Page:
A rejected offer is one thing, but losing a dream home to wire fraud is truly every buyer’s nightmare

That’s exactly what Ross and Melinda Fulton, a retired Missouri pastor and his wife, experienced while attempting to wire $130,000 for an all-cash payment on a new home, as KSHB Kansas City reported.

After saving for decades and selling their first home in Clinton, the couple decided to use the money to purchase a new home closer to their grandchildren. 

Following a wide search, they found a home in Independence, Missouri, made an offer that was accepted, and wanted to close the sale with the help of an agent. One day in November, they received the following message.

“Hello Ross and Melinda, In preparation for your closing on the 30th of November. The closing balance will be required to be wired 26th of November. I would like to know if you will be able to perform the wire on the 26th, so I can inform [company name].”

After some back and forth about an in-person payment with the party on the other end of the email, the Fultons gave in. Because the email was signed with their agent’s signature, the Fultons and had no reason to suspect a scam. And so they wired the money to avoid losing out on their dream home.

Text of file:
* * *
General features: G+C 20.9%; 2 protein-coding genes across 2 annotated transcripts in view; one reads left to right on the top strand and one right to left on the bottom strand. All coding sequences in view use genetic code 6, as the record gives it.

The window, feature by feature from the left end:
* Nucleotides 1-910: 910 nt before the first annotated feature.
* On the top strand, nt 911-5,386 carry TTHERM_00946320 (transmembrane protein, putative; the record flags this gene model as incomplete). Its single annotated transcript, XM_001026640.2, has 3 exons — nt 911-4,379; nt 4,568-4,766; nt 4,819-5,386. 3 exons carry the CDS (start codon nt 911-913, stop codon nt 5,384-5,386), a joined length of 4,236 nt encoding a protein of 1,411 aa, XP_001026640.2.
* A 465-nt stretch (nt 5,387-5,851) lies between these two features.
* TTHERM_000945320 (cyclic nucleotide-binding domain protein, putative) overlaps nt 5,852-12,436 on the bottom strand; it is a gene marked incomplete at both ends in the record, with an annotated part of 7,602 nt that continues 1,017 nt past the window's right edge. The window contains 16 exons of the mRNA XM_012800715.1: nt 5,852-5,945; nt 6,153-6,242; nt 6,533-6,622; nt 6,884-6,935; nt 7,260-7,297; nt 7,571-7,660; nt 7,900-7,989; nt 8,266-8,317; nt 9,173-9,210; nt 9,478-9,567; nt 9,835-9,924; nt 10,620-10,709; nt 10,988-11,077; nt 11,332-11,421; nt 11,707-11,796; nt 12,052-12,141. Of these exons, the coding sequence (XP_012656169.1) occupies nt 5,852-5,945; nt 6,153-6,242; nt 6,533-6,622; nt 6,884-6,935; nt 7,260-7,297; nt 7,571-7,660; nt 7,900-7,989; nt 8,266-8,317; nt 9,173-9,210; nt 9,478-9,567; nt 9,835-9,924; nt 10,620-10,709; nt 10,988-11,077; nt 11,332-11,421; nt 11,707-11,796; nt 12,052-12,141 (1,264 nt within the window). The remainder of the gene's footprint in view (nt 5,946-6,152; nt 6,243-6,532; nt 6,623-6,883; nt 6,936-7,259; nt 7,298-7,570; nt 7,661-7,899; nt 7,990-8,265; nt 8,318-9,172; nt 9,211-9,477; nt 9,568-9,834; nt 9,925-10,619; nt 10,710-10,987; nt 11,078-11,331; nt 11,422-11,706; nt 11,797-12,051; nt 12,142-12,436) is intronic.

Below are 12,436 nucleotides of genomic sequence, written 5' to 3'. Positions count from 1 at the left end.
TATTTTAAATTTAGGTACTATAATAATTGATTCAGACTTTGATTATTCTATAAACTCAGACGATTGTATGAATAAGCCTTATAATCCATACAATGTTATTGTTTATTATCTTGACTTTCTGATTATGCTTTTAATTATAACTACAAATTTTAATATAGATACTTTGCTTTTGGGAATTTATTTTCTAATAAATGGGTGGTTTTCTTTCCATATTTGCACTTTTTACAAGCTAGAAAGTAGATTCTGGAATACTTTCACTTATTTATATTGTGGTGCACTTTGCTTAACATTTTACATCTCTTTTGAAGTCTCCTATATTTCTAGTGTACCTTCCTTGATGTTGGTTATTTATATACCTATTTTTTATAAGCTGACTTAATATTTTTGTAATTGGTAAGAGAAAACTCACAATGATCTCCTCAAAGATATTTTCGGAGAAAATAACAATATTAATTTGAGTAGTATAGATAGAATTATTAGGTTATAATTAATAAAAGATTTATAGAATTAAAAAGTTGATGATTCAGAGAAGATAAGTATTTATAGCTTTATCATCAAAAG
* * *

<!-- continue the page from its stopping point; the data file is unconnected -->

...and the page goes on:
It turned out that a third party had hacked their email and monitored their previous conversation with their agent, and used the information to send the request for the money wire at the perfect time.

Of course wire fraud is a common practice, especially on big ticket items like homes. This is why making payments in person is still the recommended method by many.

“The scammers are – I hate to use the word professionals – but they do that because it works,” Paul Hentzen, the couple’s lawyer, said of the incident.

While it’s virtually impossible that they’ll get all their money back, the Fultons are hoping others will at least learn from their innocent mistake and are encouraging all buyers to be extra careful before wiring money, including calling the recipient to verify correct wire transfer instructions — using a phone number provided independently of whatever email request was sent.

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